Actually teaching tolerance

There are currently discussions (a recent one at Hybrid Pedagogy comes to mind ) about being open with our students about ourselves in order to encourage tolerance, particularly of sexuality. To me, this is part of a much larger issue about values and responsibilities, and it is broadening the list of trends with which I, respectfully, disagree.

The sexuality issue connects with similar lines of “equity” that I’ve been struggling with in recent years. According to contemporary cultural norms, I have to be X to understand what it’s like to experience discrimination about being X. I receive social messages implying that whatever labels I apply to myself, or that society applies to me, should be made public to encourage tolerance (except that tolerance is now a bad word because it implies denigrating the ideas we’re supposed to be tolerant of). My own ideas are dismissed because I am what the culture now calls “privileged” — I am told I don’t understand, because my understanding is not the same as someone else’s.

Lately, people I admire try to tell me what to do and think. I am told that All Lives Matter means that Black Lives Don’t, that I can’t understand anything because I’m white, or female, or middle class, or whatever sexual orientation, or religion, or culture, that other people think I am. I was told by Gloria Steinem and Madeleine Albright that I couldn’t support Bernie Sanders because I am female and he isn’t, and that I’m betraying my sex to not like Hillary Clinton.

A year ago, I saw a sticker on an office window at my college. It was triangular and featured a rainbow design with  “Safe Space” written on it. Thinking I understood (this is a safe space to be who you are), I asked how to get one, and was told to attend a training. So I did. And during that training, I was told that as a teacher it is my job to shut down intolerance in the classroom. That if anyone says anything anti-X (gay, trans, etc) I am to indicate that is inappropriate, and that people in the room might be X and be offended. I was further told that I should say that such views won’t be allowed in my class.

I raised my hand and pointed out that I want the bigot to speak, that I want him or her in my office speaking their mind. How else could I talk to them and convince them of tolerance? I was laughed at. People thought I was joking. Instructors whom I respect and like chuckled at my comment. At the end of the session, I thanked them and refused the sticker, saying I don’t stand for these values the way they are being told to me. I bought a rainbow flag and put it on my office window.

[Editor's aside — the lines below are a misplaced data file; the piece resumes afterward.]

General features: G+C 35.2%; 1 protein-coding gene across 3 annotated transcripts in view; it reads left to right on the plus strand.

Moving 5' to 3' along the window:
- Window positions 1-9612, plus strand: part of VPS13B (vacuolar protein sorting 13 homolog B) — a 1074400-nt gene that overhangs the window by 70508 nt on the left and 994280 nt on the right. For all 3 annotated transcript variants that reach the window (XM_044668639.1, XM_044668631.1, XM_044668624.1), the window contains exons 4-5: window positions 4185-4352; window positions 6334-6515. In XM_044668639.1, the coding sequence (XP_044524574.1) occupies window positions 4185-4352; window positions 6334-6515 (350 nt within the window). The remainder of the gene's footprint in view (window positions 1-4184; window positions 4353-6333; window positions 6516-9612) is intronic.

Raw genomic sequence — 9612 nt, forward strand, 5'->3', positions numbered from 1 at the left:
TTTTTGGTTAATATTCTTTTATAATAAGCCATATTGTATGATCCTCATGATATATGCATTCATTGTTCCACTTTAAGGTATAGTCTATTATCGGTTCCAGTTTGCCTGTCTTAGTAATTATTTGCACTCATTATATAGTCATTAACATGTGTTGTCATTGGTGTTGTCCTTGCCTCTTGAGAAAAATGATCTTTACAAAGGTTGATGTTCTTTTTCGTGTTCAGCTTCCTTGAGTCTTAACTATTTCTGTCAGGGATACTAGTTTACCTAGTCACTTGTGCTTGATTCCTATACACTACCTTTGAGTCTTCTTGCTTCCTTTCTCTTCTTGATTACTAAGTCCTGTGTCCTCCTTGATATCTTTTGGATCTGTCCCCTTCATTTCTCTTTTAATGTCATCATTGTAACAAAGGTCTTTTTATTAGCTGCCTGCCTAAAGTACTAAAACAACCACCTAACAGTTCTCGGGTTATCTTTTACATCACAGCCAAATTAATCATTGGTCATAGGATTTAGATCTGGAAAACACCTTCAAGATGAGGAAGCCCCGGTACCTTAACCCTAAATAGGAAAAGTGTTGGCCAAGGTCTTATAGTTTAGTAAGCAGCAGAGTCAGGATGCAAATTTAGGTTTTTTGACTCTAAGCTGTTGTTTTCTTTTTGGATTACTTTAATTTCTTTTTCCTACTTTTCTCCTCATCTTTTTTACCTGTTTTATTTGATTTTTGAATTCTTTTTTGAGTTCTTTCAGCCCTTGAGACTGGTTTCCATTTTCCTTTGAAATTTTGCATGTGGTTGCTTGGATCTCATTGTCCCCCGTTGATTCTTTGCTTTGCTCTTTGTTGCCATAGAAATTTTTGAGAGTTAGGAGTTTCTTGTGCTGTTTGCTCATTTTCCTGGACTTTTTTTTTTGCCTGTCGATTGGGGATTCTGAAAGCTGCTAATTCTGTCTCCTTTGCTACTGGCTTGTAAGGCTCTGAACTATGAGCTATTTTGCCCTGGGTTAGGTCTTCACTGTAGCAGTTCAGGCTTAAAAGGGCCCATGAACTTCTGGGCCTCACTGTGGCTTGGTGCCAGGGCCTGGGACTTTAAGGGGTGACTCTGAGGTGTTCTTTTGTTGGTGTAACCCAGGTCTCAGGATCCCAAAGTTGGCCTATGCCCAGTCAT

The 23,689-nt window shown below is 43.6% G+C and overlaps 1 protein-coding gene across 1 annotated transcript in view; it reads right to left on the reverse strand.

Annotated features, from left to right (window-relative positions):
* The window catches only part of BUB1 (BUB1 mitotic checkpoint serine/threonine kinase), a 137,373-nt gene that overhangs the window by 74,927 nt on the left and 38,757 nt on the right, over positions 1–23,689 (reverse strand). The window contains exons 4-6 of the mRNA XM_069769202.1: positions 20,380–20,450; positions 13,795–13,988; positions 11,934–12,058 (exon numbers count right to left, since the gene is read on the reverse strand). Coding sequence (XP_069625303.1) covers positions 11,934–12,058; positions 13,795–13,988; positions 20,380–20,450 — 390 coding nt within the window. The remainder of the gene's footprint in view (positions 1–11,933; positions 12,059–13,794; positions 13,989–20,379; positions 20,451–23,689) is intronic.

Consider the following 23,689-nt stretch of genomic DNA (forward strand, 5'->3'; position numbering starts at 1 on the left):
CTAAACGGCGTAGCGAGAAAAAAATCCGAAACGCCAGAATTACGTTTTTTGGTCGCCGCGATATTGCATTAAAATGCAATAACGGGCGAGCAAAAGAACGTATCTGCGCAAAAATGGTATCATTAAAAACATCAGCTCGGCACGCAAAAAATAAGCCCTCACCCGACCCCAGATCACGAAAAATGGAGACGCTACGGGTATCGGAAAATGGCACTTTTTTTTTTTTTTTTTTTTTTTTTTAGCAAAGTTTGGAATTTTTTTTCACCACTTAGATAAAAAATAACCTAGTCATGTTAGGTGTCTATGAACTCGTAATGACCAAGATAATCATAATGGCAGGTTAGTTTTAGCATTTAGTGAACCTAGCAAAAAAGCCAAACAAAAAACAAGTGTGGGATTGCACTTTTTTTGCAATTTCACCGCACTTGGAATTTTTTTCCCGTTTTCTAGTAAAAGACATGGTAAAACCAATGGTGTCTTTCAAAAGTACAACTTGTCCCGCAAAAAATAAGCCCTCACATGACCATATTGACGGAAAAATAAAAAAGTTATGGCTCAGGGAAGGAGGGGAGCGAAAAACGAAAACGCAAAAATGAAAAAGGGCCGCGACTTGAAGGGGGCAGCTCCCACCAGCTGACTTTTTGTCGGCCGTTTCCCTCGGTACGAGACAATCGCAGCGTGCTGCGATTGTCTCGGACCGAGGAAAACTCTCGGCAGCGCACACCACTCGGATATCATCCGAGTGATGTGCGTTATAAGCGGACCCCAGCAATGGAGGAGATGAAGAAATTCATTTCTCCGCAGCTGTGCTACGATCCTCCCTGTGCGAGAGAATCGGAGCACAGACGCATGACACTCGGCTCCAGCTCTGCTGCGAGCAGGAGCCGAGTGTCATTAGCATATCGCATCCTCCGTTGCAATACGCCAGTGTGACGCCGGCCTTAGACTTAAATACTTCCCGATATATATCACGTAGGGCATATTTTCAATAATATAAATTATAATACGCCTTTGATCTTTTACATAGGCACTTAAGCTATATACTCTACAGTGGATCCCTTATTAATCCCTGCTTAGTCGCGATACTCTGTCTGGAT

I have always been a proponent of teaching tolerance. The question is, how do we do it? Does revealing our sexuality, or religion, or culture, to our class teach tolerance and appreciation of difference? Does shutting down diverse views, especially those we find abhorrent, correct a problem? Or does it just use our authority, and our supposed role model status, to enforce a particular view of what constitutes tolerance?

My preference is for modeling tolerance rather than “teaching” it. I refuse to shut down conversation in my classroom, because my goal is critical thinking as well as an open mind and freedom of speech. My own speech tends to be egalitarian, and I always point out that what I say is my interpretation of the historical and scholarly sources. When I speak about anyone whom mainstream culture might consider unusual, I talk about them as if they aren’t unusual at all. And as a historian, I’m interested in understanding diverse points of view, because conflicts among them create not only our history, but our perception of our history.

I didn’t realize until recently that the trends I oppose are connected (call me naïve). I have long been against trigger warnings, except for blanket ones (i.e. you will encounter disturbing ideas because college is supposed to do that). I oppose adding my “pronoun” to my professional signature, because I believe such things divide us all even more, into smaller and smaller stultifying categories. I think that safe spaces, trigger warnings, shutting down the opposition, and latter-day political correctness are all manifestations of limitations on speech and academic freedom. These ideas about equity and safety were intended to do right and be inclusive, but in practice have become exclusionary.

Until recently I’ve felt quite alone in this position, as formal manifestations of the popular viewpoint emerge, fill up my college email, and are financed by my tax dollars. This week, however, The Atlantic published this article on How Trigger Warnings Silence Religious Students. Don’t be fooled by the title – it isn’t so much about religious students as about the appreciation of all points of view, not just the current set of what is accepted. And now I read that the University of Chicago agrees, and is telling its entering freshmen there will be no trigger warnings, that they will be exposed to, and expected to engage, diverse ideas.

And for those who think I’m a nihilist, I’m not. This is not cultural relativism. I don’t believe that all points of view have equal value, or that ethics are arbitrary. Rather, refusing to disallow objectionable speech is putting ethics into the context of civil discourse, rather than promoting a set of norms that can be used to exclude people. I agree with those who say that the extremities of our current national discourse are caused, in some part, by dismissing other people’s points of view as stupid, and by liberals (myself included) being smug.  It is entirely possible that the refusal to discuss objectionable ideas has led to the increase in the frequency and volume of those ideas. If we do not value civil discourse and actual inclusivity, we undermine the most precious values of our civilization.

I can only hope that my views will be…tolerated.

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